I know, a lot of people are going to have the same reaction when they see this story about Columbia Sportswear CEO Tim Boyle cutting his salary to $10,000 a year while continuing to pay his 3.500 retail employees at their regular rate, even though the company’s retail stores are closed.

They are going to say, “Well, Tim is a billionaire and he can afford that. He SHOULD do that.”

On the other hand, I’m going to give him a lot of credit for doing it. He didn’t have to do anything -- many corporations aren’t doing this. And at the same time, I’m hoping a lot of other CEOs and owners of companies will see this as a proper example of smart business, generosity and leadership and follow his example.

It's not only the right thing for companies that can manage it, it's good business. Those employees of the Washington County-based sportswear giant are going to eventually return with a sense of loyalty and love for their company they may never have had, And that will make for a stronger company.

There are certainly many business operators who can’t afford this kind of policy. I understand that. And while everybody has the right to do whatever they please with their money, it’s a time for us all to help each other as best we can.

And I know, too, gestures like this one have a way of leading to good fortune. I believe in karma.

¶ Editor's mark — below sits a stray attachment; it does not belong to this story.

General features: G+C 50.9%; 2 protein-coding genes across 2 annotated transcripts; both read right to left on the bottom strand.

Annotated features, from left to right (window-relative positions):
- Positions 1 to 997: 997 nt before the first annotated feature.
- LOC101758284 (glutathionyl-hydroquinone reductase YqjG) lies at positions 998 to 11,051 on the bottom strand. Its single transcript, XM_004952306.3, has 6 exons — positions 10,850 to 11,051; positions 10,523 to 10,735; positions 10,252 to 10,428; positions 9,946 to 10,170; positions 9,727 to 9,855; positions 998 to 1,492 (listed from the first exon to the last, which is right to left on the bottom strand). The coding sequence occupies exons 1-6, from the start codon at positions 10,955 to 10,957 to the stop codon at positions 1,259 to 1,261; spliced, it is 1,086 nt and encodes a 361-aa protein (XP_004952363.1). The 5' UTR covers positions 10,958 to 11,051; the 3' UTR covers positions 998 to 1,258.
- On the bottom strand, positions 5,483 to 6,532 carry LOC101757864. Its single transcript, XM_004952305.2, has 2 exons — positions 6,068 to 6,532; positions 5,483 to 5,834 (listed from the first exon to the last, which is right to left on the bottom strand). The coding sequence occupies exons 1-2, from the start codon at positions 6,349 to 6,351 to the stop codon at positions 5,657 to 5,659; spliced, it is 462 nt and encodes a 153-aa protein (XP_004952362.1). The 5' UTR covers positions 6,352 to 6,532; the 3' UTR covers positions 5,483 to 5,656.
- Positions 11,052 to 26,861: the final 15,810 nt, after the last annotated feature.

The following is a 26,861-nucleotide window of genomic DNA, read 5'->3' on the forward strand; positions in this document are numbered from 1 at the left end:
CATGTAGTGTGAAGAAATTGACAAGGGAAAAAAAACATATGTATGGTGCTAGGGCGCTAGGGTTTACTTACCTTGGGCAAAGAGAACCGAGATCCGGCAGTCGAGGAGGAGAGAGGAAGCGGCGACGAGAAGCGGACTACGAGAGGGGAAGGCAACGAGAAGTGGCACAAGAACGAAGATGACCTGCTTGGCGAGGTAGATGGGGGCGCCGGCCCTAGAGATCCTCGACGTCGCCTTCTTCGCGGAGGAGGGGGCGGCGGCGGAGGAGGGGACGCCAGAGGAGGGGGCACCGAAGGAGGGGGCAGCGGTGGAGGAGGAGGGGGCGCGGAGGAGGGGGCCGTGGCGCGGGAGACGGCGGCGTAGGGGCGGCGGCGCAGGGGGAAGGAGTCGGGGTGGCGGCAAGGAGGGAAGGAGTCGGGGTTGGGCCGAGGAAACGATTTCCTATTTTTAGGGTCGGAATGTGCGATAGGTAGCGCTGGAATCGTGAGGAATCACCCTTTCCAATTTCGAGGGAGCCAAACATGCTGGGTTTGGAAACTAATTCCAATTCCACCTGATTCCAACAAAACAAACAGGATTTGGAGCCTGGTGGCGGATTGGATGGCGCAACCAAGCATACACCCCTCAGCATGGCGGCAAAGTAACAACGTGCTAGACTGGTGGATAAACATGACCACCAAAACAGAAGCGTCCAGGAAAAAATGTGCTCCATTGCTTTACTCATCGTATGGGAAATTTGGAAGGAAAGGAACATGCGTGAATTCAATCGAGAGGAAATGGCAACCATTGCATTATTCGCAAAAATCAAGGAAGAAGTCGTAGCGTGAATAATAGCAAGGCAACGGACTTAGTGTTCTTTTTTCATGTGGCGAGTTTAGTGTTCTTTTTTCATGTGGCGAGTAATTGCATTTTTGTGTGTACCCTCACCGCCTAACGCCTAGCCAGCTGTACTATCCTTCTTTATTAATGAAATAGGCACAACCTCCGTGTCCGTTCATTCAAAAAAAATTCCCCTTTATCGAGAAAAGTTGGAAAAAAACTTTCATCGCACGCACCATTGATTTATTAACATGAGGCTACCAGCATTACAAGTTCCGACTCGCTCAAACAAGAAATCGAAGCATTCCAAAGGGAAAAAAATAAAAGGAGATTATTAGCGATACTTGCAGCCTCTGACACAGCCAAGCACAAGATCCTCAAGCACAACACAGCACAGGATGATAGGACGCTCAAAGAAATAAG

As far as I’m concerned, the next time I’m looking for a winter coat or a pair of gloves, I know where I’m going to shop for them.

Tokyo 2020 Olympics postponed over COVID-19 concerns

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IMAGN

Tokyo 2020 Olympics postponed over COVID-19 concerns

The Tokyo 2020 Olympics have been postponed, Japan's Prime Minister Shinzo Abe announced Tuesday.

The International Olympic Committee and Tokyo Olympic organizers came to an agreement to to move the Tokyo Games to 2021.

The prime minister said Japan will fulfill its responsibility as the host nation "to prove that humanity has beaten the novel coronavirus."

It will mark the first time in history that the start of an Olympics will be delayed to another year.

From the IOC official release

In the present circumstances and based on the information provided by the WHO today, the IOC President and the Prime Minister of Japan have concluded that the Games of the XXXII Olympiad in Tokyo must be rescheduled to a date beyond 2020 but not later than summer 2021, to safeguard the health of the athletes, everybody involved in the Olympic Games and the international community.

The leaders agreed that the Olympic Games in Tokyo could stand as a beacon of hope to the world during these troubled times and that the Olympic flame could become the light at the end of the tunnel in which the world finds itself at present. Therefore, it was agreed that the Olympic flame will stay in Japan. It was also agreed that the Games will keep the name Olympic and Paralympic Games Tokyo 2020.

The announcement came two days after IOC President Thomas Bach said detailed discussions began to assess the coronavirus’ impact on the Olympics, including the scenario of postponement but not cancellation.